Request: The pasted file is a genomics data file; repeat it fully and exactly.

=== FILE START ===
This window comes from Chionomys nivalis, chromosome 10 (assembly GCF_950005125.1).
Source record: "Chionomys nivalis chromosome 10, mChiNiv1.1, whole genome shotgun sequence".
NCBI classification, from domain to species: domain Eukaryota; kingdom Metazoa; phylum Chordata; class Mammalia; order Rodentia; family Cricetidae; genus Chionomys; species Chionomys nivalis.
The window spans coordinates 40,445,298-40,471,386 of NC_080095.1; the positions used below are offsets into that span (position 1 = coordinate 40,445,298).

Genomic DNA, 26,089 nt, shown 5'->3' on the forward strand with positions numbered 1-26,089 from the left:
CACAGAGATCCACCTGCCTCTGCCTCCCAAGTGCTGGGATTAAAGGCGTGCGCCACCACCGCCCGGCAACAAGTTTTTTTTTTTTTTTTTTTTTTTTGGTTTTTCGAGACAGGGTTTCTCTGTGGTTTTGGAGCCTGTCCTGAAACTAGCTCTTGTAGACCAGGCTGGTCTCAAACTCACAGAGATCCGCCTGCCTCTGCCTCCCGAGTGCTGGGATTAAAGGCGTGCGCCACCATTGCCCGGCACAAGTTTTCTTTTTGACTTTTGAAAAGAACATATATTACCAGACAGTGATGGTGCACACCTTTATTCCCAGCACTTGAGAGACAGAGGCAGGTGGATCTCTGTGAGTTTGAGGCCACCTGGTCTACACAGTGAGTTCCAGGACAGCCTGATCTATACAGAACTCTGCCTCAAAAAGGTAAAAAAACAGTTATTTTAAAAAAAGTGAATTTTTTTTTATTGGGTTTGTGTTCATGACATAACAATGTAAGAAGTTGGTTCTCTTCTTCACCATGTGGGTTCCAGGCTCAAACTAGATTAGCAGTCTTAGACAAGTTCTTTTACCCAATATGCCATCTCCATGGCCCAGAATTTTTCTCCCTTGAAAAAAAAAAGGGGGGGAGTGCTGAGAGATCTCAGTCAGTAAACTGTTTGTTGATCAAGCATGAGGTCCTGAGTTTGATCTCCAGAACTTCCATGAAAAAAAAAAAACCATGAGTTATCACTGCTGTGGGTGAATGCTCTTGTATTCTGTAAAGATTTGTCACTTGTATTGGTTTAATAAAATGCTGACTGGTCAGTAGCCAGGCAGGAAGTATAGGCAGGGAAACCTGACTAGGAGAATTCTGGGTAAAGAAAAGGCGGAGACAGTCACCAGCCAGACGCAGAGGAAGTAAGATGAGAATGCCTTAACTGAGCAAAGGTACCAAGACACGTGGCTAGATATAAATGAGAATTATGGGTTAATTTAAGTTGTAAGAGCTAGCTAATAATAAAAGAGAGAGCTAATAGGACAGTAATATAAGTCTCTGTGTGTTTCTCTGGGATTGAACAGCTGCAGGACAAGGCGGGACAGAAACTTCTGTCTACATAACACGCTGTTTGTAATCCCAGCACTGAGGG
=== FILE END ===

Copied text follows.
This window comes from Chionomys nivalis, chromosome 10 (assembly GCF_950005125.1).
Source record: "Chionomys nivalis chromosome 10, mChiNiv1.1, whole genome shotgun sequence".
NCBI classification, from domain to species: domain Eukaryota; kingdom Metazoa; phylum Chordata; class Mammalia; order Rodentia; family Cricetidae; genus Chionomys; species Chionomys nivalis.
The window spans coordinates 40,445,298-40,471,386 of NC_080095.1; the positions used below are offsets into that span (position 1 = coordinate 40,445,298).

Genomic DNA, 26,089 nt, shown 5'->3' on the forward strand with positions numbered 1-26,089 from the left:
CACAGAGATCCACCTGCCTCTGCCTCCCAAGTGCTGGGATTAAAGGCGTGCGCCACCACCGCCCGGCAACAAGTTTTTTTTTTTTTTTTTTTTTTTTGGTTTTTCGAGACAGGGTTTCTCTGTGGTTTTGGAGCCTGTCCTGAAACTAGCTCTTGTAGACCAGGCTGGTCTCAAACTCACAGAGATCCGCCTGCCTCTGCCTCCCGAGTGCTGGGATTAAAGGCGTGCGCCACCATTGCCCGGCACAAGTTTTCTTTTTGACTTTTGAAAAGAACATATATTACCAGACAGTGATGGTGCACACCTTTATTCCCAGCACTTGAGAGACAGAGGCAGGTGGATCTCTGTGAGTTTGAGGCCACCTGGTCTACACAGTGAGTTCCAGGACAGCCTGATCTATACAGAACTCTGCCTCAAAAAGGTAAAAAAACAGTTATTTTAAAAAAAGTGAATTTTTTTTTATTGGGTTTGTGTTCATGACATAACAATGTAAGAAGTTGGTTCTCTTCTTCACCATGTGGGTTCCAGGCTCAAACTAGATTAGCAGTCTTAGACAAGTTCTTTTACCCAATATGCCATCTCCATGGCCCAGAATTTTTCTCCCTTGAAAAAAAAAAGGGGGGGAGTGCTGAGAGATCTCAGTCAGTAAACTGTTTGTTGATCAAGCATGAGGTCCTGAGTTTGATCTCCAGAACTTCCATGAAAAAAAAAAAACCATGAGTTATCACTGCTGTGGGTGAATGCTCTTGTATTCTGTAAAGATTTGTCACTTGTATTGGTTTAATAAAATGCTGACTGGTCAGTAGCCAGGCAGGAAGTATAGGCAGGGAAACCTGACTAGGAGAATTCTGGGTAAAGAAAAGGCGGAGACAGTCACCAGCCAGACGCAGAGGAAGTAAGATGAGAATGCCTTAACTGAGCAAAGGTACCAAGACACGTGGCTAGATATAAATGAGAATTATGGGTTAATTTAAGTTGTAAGAGCTAGCTAATAATAAAAGAGAGAGCTAATAGGACAGTAATATAAGTCTCTGTGTGTTTCTCTGGGATTGAACAGCTGCAGGACAAGGCGGGACAGAAACTTCTGTCTACATAACACGCTGTTTGTAATCCCAGCACTGAGGG